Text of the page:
Oh yes, I forgot- Gran Turismo: Concept came out yesterday. Got to make some money so I can buy it.
Well, I was typing something really interesting on Thursday afternoon when the Easy internet servers went down. And then yesterday it was pouring down, so I didn’t get into town. Those are my excuses, anyway.
A bit of Seeds for you-
The Watney Slender Wasp was a fine mountain aeroplane, maneouvrable enough to pitch down the valleys and far tougher than its slender silhouette suggested. The trimotor they were escorting, on the other hand, was a fat ugly beast of a bird. Reed kept glancing back to check it was still lumbering up behind them. “Kenan’s gap in thirty counts.” his navigator/ gunner told him. Jay looked nervous, it was her first combat mission.
As they approached the turn she began counting down. “Ten, nine, eight, seven, six, five, four, three, two, one, now.” Reed banked hard right, flattened and throttled up for the climb. “Horse is still with us, Jay reassured him.
They joined the road at the head of the valley. It clung to the cliff face, curving away from them. “Horse here. We are heading for our drop.” the cargo plane announced.
“Affirmative Horse. We’re going to cause some chaos.”
They couldn’t see the target yet, but no doubt the target could hear them. “Guns live, rockets live, bombs ready.” Jay pre-empted the command.
The valley straightened and ahead of them was the target. The convoy had positioned itself perfectly to be attacked. Most of the vehicles were still in a short covered section built to protect the road from the avalanches that swept down the gully above. Outside the tunnel two vehicles jostled for position, an armoured track and a softskin eight wheeler with anti air gun in its bed.
“Two and three with me, four, five, six around and take the rear. Let’s seal this at each end.” The rear three planes peeled off. “You have the plane.” Reed told Jay. He kept his hands close to the controls, ready to take them back, but he had to trust her. The plane nosed up slightly as Jay checked the targettting scope. A few more counts and the anit air gun would come to bear. Were they closing fast enough to cut them off?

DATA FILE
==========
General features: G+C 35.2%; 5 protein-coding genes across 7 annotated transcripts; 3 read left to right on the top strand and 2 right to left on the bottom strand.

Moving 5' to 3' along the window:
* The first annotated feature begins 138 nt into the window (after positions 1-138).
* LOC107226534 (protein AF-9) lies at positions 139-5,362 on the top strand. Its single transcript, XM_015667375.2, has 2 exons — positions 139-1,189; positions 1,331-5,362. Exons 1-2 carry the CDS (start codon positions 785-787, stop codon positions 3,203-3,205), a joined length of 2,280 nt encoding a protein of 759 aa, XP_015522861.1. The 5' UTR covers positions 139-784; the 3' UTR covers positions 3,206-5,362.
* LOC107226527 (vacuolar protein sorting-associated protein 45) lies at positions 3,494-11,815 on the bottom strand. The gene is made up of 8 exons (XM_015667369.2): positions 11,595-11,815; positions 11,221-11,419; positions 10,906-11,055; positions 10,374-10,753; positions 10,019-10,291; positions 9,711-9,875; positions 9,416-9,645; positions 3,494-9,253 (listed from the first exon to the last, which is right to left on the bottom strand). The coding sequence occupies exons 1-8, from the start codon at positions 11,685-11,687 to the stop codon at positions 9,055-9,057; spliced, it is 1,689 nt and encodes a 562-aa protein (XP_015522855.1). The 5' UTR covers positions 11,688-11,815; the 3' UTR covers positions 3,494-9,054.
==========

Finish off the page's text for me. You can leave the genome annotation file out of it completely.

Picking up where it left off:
“Rockets away.” Jay announced. Three projectiles jumped from the left wing, two from the right. They were little more than fireworks with shaped charges on the end, and sometimes they didn’t work.
The nose dipped and Jay let off a two count burst from the guns. The bullets reached the eight wheeler ahead of the rockets, bouncing off the anti air’s armour and decapitating a loader. Gravity hadd taken hold of the rockets and brought their trajectory down toward the gun. Two shaped chargespunched through the armour and destroyed the mechanism beyond. One lifted the gun off its mount and the final two found an ammunition crate. The explosion split the eight wheeler, sending the rear bouncing down the mountain, and rocked the armoured track.
The plane nosed up, as six smoke trails passed below. They flew over the track into the mouth of the tunnel, which lit up yellow as they found a fuel truck.
“Bombs gone.” Jay announced. The plane jumped up as she pulled back on the controls. There were mirrors mounted in the lower frames of the cockpit’s glazing. As Reed took back control, she checked on the bombs’ trajectories. “Dropping metal eggs” her instructor had called it. She had always preferred “Shitting death from above.” Thankfully there wasn’t a poetry section to the bombardiers exams. Both bombs collapsed the tunnel roof.
At the far end of the tunnel anti air guns had been brought to bear. The convoy was longer than they had thought. Four, five and six had dropped their bombs and were coming back up the valley three abreast to deliver a volley of rockets and bullets.
Reed brought the plane around in time to see a ripple of explosions along the road. Both anti airs, a number of soft skins and another fuel tanker took hits. Infantry spilled out of carriers to find cover. Not a vehicle was undamaged. One eight wheeler had driven over the edge in the confusion and was sliding sideways down the cliff wall.
“Horse here. Drop done.” came the message over the radio. That had been the primary mission, the chance to carry out this hit and run was just an added benefit.
“Okay. Flight, form on me and let’s go home.”